Managing Small Retail Stores it, and to be left alone when they don’t. One of the key findings of LBW’s study was that shoppers make choices based on “the experience they want to have, not just the merchandise they want to buy.” 3) Customer Loyalty Is Harder to Keep All the hype about branding notwithstanding, it is increasingly difficult to develop customer loyalty in today’s marketplace. Modern shoppers are promiscuous; they like to shop around. If you want a customer’s loyalty, you must give more than mere product satisfaction. They want an enjoyable, stress-free shopping experience. In addition to a great atmosphere and excellent customer service, what rated highest with consumers was trust that the store will stand behind its merchandise. This means a fair and consistent return policy, for one thing.

By Lisa Dorward, Demand Media

T

he rules for attracting customers to small, independently owned retail stores have changed dramatically in recent years. Competition from megaretailers and online stores has left small businesses scrambling for their share of the market. There is no longer a choice as to whether a small retail store should also have an online presence; it’s a must. For today’s retail customers, convenience is king. But there’s more to it than that. Long-standing rules for attracting and keeping retail customers are giving way to new trends in a rapidly changing retail landscape of which retailers must undertake include:1) Low Price Is No Substitute For Quality Many small business retailers feel that they have to cut prices to compete with larger retailers, especially in a tight economy. This often means they must also cut back on labor and other expenses that impact the quality of customer service. This is not the right approach. The LBW study found that only 36 percent of retail customers thought price was the most important consideration when making a purchase,

8

Retailers must respond rapidly to changing technologies” while 42 percent thought that quality and excellent service were most important. 2) Customer Service Is Key Although retail customers are embracing technology in increasing numbers every year, there is still no substitute for knowledgeable, reliable customer service from real human beings. One thing that hasn’t changed through the years is the fact that stores willing to invest in a well-trained staff will have an edge over those that skimp on training. This is especially true for small businesses with only a couple of employees. Customers are not influenced by mere “friendliness;” they want insightful and well-informed service when they need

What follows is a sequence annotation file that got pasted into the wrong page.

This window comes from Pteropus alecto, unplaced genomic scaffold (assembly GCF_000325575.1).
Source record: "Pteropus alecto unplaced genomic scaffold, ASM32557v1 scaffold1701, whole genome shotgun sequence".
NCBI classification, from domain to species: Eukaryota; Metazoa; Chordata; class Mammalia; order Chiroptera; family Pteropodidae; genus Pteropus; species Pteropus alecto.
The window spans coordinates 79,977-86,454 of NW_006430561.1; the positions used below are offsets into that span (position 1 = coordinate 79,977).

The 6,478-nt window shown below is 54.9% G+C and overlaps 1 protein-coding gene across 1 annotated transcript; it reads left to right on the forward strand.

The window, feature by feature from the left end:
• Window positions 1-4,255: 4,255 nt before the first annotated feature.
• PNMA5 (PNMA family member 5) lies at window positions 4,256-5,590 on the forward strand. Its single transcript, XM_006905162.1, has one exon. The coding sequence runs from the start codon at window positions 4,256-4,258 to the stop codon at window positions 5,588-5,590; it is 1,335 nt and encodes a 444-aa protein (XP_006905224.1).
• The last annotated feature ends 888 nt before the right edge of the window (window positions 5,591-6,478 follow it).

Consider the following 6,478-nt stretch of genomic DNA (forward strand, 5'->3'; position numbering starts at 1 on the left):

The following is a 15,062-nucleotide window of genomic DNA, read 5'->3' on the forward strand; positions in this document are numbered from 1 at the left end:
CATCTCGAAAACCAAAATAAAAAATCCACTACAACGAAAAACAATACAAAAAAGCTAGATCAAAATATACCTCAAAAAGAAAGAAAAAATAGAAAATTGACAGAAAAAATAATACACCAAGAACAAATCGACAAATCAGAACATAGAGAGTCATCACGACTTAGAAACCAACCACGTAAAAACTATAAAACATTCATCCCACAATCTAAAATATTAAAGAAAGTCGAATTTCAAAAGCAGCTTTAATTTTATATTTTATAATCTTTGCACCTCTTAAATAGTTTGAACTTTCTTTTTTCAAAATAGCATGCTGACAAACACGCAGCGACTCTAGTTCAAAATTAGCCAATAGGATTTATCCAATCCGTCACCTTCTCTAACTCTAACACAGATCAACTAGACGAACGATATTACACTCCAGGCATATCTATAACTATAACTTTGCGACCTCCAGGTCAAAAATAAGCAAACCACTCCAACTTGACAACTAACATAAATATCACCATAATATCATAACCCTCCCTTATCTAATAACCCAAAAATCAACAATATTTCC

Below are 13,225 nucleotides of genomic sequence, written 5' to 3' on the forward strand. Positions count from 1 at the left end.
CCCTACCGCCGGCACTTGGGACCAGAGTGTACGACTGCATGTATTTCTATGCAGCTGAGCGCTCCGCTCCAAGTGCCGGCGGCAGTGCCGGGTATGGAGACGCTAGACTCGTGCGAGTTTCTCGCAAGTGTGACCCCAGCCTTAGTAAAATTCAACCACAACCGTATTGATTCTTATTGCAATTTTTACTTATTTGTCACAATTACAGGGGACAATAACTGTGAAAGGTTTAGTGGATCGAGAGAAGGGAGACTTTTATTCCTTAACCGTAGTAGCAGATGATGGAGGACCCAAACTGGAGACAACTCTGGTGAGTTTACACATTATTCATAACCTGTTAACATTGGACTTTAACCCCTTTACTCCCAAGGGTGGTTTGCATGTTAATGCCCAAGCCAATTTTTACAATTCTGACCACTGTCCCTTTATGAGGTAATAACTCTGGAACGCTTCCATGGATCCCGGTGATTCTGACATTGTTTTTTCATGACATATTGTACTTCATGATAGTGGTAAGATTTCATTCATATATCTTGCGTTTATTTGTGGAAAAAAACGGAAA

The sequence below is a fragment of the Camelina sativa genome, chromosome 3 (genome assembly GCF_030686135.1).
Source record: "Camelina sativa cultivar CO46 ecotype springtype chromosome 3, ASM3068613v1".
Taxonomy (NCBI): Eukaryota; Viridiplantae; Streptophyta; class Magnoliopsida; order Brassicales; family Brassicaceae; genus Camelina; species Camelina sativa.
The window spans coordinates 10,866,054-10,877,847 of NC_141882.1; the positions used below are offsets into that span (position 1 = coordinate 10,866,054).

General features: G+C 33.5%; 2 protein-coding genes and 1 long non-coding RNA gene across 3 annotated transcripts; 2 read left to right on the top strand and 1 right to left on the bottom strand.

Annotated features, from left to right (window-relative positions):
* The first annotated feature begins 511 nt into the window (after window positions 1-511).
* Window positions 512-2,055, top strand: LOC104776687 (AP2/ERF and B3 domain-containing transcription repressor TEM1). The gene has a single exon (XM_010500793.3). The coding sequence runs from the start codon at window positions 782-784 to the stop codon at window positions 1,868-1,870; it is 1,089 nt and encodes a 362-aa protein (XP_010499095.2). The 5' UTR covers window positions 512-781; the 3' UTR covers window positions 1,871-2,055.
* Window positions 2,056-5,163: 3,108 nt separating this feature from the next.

INSIGHT RETAIL #12 | FEBRUARY - APRIL 2016

Evidence shows that whatever you lose through a liberal return policy, you will more than make up for in customer loyalty. 4) Virtual Doesn’t Trump Reality There is no doubt that Internet shopping has forever changed the face of retail. According to a study conducted by Deloitte, LLP in 2010, “The Next Evolution: Store 3.0,” online retail sales are increasing at a rate of 20 percent each year, while traditional retail sales are lagging far behind at only 3 percent. However, according to Leo Burnett Worldwide (LBW) published study, “Reimagining the Retail Store,” only 17 percent of retail customers said they preferred shopping online, while 50 percent said that online shopping alone was undesirable. The answer lies in having both. To stay competitive, small business retailers need a well-maintained interactive website that has seamless functionality between the website and the physical retail store.


INSIGHT RETAIL #12 | FEBRUARY - APRIL 2016

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ROTARY OVENS.SLICER.MIXER.DOUGH SHEETER.DONUT ROBOT FRYER. PIZZA OVEN.DECK OVENS.BREAD TROLLEYS.PROOFER.BREAD RACKS

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CLUB 2013/14

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Data Collectors, PDAs, mPOS, mERP Solutions

RETAIL POS HARDWARE

RETAIL POS & ERP SOFTWARE

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Electronic Article Surveillance & Display Security Solutions

CARDS TECHNOLOGY

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Proximity Cards Swipe Cards Smart Cards

OTHER PRODUCTS

Level 3, Amee Arcade, Westlands, T: 254 (20) 374 9056/7, 737 267813, E:info@totalsolutions.co.ke, W: www.totalsolutions.co.ke

INSIGHT RETAIL #12 | FEBRUARY - APRIL 2016

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RETAIL SERVICE

Customers Shouldn’t Pay for Our Mistakes “Why are we wasting their time?” “What can we do to prevent this from happening in the future?” Hint: Firing the cashier is not the correct answer! Cashiers are human, and just like everybody else, they will make the occasional mistake. I don’t think anyone can be too upset about a simple mistake. The cause for upset, in the scenario above, is that the cashier was not empowered to correct the mistake while the customer was standing in front of her, and he was inconvenienced.

By Jasper Ouma – DMS Trainer

T